However I have recently come across a book that can be tackled with QM at the level of say Susskind:
    https://www.amazon.com/Quantum-Mechanics-The-Theoretical-Minimum/dp/0465036678

    It is Quantum Field Theory for the Gifted Amateur:
    https://www.amazon.com/Quantum-Field-Theory-Gifted-Amateur/dp/019969933X

    I am going through it right now. With attention and a bit of time things will be a lot clearer.

    Thanks
    Bill
     
    Last edited by a moderator: May 6, 2017
  7. Sep 18, 2014 #6

    bhobba

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  8. Sep 18, 2014 #7

    jtbell

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    In QED one normally starts with the 4-potential, which has components corresponding to the electric (scalar) potential ##\phi## and magnetic (vector) potential ##\vec A##; not the electric and magnetic fields ##\vec E## and ##\vec B##.

    http://en.wikipedia.org/wiki/Electromagnetic_four-potential
     
  9. Sep 18, 2014 #8

    Demystifier

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    Last edited by a moderator: May 6, 2017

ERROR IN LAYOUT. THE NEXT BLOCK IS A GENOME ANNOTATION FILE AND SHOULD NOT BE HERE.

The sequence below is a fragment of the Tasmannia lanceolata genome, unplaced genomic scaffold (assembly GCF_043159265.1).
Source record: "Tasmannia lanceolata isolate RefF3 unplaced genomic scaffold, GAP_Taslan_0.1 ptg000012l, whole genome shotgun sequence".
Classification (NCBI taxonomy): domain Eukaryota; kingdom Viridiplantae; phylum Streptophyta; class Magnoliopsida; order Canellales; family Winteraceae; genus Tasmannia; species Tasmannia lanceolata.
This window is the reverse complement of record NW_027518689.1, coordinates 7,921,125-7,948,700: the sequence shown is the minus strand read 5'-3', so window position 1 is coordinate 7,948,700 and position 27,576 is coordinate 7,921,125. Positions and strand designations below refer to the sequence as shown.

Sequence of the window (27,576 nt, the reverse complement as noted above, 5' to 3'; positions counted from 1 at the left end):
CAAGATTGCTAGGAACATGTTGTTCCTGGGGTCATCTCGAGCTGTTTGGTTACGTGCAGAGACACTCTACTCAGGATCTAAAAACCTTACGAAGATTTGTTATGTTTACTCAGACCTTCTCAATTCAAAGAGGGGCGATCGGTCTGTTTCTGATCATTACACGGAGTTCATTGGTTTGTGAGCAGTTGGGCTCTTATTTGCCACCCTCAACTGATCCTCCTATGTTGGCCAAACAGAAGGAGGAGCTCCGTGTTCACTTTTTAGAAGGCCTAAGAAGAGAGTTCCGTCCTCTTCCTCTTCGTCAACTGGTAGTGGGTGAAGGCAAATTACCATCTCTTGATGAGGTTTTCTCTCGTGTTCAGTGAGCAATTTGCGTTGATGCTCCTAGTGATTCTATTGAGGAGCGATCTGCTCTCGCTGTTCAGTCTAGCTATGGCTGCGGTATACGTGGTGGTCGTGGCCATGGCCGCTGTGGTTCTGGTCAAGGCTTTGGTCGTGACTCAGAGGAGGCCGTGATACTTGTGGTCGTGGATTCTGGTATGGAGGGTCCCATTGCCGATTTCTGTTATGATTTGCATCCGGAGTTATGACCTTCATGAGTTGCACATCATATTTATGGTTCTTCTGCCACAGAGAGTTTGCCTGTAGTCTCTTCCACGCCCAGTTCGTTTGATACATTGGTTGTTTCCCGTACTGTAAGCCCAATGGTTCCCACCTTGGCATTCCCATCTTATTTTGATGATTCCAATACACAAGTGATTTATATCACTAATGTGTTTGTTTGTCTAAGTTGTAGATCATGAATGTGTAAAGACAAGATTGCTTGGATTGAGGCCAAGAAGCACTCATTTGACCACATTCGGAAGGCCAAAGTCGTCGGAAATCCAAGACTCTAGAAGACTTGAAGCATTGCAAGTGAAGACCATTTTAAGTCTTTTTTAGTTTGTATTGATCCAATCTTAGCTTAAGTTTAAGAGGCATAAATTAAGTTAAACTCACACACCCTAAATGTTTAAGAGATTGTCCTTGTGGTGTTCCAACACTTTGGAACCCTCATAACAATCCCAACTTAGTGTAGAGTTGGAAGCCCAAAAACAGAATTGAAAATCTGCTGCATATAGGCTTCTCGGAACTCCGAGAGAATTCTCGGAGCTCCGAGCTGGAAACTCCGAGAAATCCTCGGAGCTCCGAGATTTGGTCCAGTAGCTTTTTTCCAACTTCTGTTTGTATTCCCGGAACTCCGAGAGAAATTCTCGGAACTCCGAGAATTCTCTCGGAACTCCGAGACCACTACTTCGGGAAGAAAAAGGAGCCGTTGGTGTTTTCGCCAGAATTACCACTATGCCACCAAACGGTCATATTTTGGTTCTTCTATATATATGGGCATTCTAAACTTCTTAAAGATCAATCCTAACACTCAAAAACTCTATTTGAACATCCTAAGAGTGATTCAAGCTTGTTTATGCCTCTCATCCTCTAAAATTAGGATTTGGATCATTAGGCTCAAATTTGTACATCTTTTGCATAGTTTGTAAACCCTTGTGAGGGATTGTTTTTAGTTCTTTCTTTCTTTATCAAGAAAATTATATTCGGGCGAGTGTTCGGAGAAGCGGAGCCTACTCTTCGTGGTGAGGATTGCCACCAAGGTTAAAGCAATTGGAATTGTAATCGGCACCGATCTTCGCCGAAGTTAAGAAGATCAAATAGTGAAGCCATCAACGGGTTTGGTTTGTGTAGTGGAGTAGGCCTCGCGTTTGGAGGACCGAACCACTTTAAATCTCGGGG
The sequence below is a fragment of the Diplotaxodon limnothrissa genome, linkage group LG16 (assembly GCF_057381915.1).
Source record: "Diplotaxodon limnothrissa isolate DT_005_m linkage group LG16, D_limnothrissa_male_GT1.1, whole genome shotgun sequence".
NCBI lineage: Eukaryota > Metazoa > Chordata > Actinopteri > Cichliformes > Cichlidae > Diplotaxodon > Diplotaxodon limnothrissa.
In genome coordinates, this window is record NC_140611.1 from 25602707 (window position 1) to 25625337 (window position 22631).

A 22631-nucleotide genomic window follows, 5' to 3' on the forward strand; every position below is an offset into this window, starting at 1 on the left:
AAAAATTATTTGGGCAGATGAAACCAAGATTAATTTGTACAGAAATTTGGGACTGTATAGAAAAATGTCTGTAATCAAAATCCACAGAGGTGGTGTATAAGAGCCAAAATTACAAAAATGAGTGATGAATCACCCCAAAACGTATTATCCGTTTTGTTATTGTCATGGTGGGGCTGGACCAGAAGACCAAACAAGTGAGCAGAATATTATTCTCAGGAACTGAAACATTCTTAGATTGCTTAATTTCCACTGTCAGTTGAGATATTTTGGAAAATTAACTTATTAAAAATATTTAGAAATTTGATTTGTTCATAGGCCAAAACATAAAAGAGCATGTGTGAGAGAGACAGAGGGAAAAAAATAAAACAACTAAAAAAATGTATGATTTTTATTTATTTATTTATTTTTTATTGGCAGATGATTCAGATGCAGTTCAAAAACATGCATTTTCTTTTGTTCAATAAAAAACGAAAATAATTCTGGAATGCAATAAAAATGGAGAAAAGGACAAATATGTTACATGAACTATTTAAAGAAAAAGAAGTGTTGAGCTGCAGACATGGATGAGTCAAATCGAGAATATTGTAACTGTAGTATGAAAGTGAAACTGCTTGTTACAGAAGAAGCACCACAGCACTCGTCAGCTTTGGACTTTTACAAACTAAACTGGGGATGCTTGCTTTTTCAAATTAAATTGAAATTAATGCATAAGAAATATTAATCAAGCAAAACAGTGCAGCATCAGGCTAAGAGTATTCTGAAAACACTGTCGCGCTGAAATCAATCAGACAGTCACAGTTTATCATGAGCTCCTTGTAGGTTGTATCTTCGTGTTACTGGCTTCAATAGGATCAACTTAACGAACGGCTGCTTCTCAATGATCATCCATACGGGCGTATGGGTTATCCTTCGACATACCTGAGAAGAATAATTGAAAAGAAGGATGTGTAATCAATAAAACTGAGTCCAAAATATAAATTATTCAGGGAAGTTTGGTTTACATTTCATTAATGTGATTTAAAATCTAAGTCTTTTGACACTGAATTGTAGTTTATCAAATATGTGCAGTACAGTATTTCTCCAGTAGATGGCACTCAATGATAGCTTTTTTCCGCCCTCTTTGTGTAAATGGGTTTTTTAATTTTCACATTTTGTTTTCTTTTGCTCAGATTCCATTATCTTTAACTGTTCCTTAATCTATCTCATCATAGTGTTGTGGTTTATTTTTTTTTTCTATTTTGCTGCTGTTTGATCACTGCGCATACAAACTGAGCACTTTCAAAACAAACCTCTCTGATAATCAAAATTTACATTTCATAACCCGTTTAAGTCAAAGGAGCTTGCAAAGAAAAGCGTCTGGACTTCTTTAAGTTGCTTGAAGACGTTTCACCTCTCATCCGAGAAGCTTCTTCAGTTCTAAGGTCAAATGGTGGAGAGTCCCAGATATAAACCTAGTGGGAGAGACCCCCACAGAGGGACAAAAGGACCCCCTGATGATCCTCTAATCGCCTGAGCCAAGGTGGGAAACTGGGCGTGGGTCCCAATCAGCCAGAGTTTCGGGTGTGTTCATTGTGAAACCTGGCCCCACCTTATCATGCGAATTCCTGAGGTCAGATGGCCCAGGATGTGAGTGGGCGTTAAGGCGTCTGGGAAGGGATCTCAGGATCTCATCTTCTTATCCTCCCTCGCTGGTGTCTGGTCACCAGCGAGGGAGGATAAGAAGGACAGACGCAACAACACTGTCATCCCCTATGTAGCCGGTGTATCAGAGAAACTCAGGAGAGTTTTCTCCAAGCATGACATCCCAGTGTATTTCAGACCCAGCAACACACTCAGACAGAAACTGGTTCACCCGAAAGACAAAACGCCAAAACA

10. Sep 18, 2014 #9

    bhobba

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    Indeed.

    And just perhaps to motivate the OP to investigate the detail further that 4 potential is not in fact uniquely defined - it possesses what is called a gauge symmetry - meaning you can transform it in a certain way and physically it makes no difference. The strange thing is it turns out that more or less actually determines EM. Theories like this are called gauge theories

    The textbook I suggested before examines this in Chapter 14 where it is shown EM is the simplest such gauge theory, and has profound consequences for the QFT of EM. If it intrigues you - it will explain all.

    Just to whet your appetite a bit check out:
    http://quantummechanics.ucsd.edu/ph130a/130_notes/node296.html

    Thanks
    Bill
     
  11. Sep 18, 2014 #10

    A matter field sounds like a strange "mixture" of matter and field. Is it both matter and field at the same time? Does pure matter exist? Matter without a field. Or pure field? A field without matter?
    Matter is the source of fields, so if there is a field without matter, what could have caused it?
     
  12. Sep 18, 2014 #11

    dextercioby